By Mike Kuchar with Travis Niekamp
Illinois State University
When RPO’s, smart quarterbacks and four vertical concepts were prying Travis Niekamp and his defensive staff out of the 3-deep, 3-under zone pressure world they had to make some difficult decisions on how they were going to fit the run. He knew that two trap coverage would be sound against heavy personnel run game, but he didn’t want to put too much responsibility on corners to make tackles. After all, this was the Missouri Valley Conference country, where the average ball carrier can tilt the scales over 200 pounds, which is an inherent mismatch for the 175 lb. corners he had in his system.
So, he and his staff decided to do anything in their power to make sure the two best tacklers in his system- the Mike and Will- get as much action as possible. Makes sense. But in four underneath coverage, at least one of those backers had to wall vertical routes by number two. The process he used to train the eyes of those backers to get in pass windows and become active in the run game was of extreme importance. How he did that is the focus of this report.
Sure, MVC isn’t exactly the Big 12 in the RPO world, but Coach Niekamp did concede that the two-trap system did hold up well against the types of RPO’s in that conference such as slants, glances and bubbles. While it’s not a heavy RPO conference- he says he’ll only see 3-4 concepts per game and he credits the two high look in being able to get color on color (bodies on bodies) in early downs, situations that are most synonymous with RPO’s. The pressure was able to speed up the clock of the QB. “It helps us be aggressive on bubbles,” he told me. “That’s why we went to trap coverage.” With the field activations described below, pressure is right in the quarterback’s face with what he calls a “fence” defender being able to handle anything vertically based on the formation presented.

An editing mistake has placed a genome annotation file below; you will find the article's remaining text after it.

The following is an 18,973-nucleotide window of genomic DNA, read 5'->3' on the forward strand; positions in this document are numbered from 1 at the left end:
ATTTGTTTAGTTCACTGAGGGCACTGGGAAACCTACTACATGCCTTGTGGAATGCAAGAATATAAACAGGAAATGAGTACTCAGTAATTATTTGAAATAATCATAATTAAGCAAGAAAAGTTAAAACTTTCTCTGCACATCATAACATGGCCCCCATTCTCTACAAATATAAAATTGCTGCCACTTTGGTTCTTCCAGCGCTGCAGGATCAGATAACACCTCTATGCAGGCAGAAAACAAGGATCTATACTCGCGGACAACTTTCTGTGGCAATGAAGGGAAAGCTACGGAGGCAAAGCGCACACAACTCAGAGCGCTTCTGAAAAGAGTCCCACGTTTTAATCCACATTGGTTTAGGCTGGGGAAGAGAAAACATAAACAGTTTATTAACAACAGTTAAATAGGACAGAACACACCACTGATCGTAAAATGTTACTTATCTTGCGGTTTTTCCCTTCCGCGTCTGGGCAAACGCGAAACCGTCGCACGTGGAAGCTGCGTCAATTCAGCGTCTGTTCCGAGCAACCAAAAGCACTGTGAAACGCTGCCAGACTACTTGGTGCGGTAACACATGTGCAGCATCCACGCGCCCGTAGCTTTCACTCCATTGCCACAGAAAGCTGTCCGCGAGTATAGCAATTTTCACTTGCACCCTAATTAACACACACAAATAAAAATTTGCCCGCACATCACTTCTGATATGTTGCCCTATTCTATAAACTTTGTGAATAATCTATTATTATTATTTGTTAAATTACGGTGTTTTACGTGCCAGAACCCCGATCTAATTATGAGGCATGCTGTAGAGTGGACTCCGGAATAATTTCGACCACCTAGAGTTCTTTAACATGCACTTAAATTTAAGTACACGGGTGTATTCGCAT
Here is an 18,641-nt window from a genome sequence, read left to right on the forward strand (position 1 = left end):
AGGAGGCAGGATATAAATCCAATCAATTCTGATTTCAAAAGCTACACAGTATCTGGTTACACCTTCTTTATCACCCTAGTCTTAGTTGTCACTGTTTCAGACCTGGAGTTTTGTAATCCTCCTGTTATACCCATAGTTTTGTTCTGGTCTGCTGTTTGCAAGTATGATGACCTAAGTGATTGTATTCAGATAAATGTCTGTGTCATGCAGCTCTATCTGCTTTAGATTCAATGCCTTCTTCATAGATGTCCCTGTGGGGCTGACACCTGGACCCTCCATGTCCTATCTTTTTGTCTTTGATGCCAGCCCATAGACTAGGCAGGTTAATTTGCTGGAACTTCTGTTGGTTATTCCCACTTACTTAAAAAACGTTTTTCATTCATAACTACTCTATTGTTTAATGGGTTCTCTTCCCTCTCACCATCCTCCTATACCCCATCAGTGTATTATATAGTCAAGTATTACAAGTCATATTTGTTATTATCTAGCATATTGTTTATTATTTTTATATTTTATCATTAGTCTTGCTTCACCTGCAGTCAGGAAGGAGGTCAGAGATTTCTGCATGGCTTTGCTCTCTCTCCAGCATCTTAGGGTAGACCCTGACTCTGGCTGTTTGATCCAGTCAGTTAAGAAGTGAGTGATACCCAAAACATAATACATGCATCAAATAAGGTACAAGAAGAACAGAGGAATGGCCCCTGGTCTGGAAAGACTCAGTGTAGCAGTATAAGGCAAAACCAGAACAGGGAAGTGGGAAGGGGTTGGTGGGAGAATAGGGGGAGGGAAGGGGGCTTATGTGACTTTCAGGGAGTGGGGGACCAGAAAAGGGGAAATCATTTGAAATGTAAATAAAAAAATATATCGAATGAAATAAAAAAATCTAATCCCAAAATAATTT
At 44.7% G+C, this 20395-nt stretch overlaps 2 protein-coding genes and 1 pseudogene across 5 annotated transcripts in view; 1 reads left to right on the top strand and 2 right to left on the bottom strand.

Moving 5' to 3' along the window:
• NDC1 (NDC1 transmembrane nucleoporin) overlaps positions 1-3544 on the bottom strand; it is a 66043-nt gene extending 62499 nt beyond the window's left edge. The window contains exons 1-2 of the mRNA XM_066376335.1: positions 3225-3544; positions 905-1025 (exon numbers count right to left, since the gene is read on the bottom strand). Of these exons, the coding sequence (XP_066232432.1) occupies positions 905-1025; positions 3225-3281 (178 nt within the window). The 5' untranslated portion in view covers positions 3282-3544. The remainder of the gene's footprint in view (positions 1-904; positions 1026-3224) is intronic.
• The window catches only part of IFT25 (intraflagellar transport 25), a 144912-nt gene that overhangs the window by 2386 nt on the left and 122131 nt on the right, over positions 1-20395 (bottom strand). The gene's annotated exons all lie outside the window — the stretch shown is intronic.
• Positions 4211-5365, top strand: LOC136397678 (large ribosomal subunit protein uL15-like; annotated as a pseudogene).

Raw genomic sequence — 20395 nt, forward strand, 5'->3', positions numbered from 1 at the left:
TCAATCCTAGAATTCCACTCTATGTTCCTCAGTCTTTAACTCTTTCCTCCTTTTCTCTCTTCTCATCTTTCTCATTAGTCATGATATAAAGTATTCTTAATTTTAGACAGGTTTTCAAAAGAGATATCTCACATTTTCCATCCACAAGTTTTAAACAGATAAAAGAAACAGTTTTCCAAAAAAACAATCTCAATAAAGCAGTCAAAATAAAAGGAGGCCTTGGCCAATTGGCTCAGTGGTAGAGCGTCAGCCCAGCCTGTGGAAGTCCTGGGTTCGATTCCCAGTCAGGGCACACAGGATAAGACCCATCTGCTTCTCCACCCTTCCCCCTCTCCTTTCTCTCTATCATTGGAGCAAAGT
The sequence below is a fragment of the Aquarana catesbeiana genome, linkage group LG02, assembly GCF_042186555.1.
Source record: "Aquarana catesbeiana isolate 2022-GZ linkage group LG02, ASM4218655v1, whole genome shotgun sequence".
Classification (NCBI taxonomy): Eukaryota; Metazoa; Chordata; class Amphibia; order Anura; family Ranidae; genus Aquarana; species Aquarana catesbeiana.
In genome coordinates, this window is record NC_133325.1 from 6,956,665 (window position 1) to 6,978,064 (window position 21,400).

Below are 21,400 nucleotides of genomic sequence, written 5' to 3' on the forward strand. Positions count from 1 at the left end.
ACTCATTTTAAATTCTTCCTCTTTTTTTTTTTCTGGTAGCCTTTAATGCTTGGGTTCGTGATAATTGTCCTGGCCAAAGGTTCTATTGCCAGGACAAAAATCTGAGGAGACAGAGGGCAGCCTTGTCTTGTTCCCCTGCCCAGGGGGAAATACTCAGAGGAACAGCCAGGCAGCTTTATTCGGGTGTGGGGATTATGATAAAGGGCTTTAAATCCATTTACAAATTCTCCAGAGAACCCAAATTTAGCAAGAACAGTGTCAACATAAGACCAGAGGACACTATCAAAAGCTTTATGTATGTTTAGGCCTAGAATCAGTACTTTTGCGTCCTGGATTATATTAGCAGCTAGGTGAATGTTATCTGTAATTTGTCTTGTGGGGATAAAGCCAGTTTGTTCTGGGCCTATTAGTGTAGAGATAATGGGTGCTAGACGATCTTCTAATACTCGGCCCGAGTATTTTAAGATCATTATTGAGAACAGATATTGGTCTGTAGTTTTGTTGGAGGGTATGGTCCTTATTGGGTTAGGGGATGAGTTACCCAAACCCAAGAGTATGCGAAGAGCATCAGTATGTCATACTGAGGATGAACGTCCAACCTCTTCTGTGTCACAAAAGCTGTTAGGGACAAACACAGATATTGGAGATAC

Base Pressure Patterns:
In its Odd look, Illinois State will rely on two types of pressures- field and boundary. The field variety will take shape in the following patterns:
- OLB/ILB pressure
- OLB/Safety pressure
- ILB/Safety pressure
It’s called “Strike” and is essentially a two off the edge system. Below are the base field activations against two-back formations:
These are coupled with boundary activations, which usually take the shape in the following patterns:
- Boundary Corner and ILB
- Boundary Corner and OLB
Predominantly it’s halves coverage to field. In most forms the opposite safety works over the top to the side of the pressure playing a mid-point technique- although that has been altered last spring as I describe later in the report. He will be asked to handle the vertical of number one. Boundary coverage is going to be some form of quarters or man coverage.
The difference in this scheme is in the play of the corners. As shown in the diagram below, corners to the side of the pressure are secondary contain defenders, not primary contain defenders against the run game. And in the pass game corners will play with inside leverage and read two to one. If two goes out he can be aggressive on it. If both are vertical, he works to sink and protect the hole shot to the field, which in Coach Niekamp’s opinion doesn’t happen very often.
The focus of the rest of this report is what Coach Niekamp calls “face” and “level” technique, which is taught for each defender to cancel gaps up front and keep the ball in the box, not on the perimeter.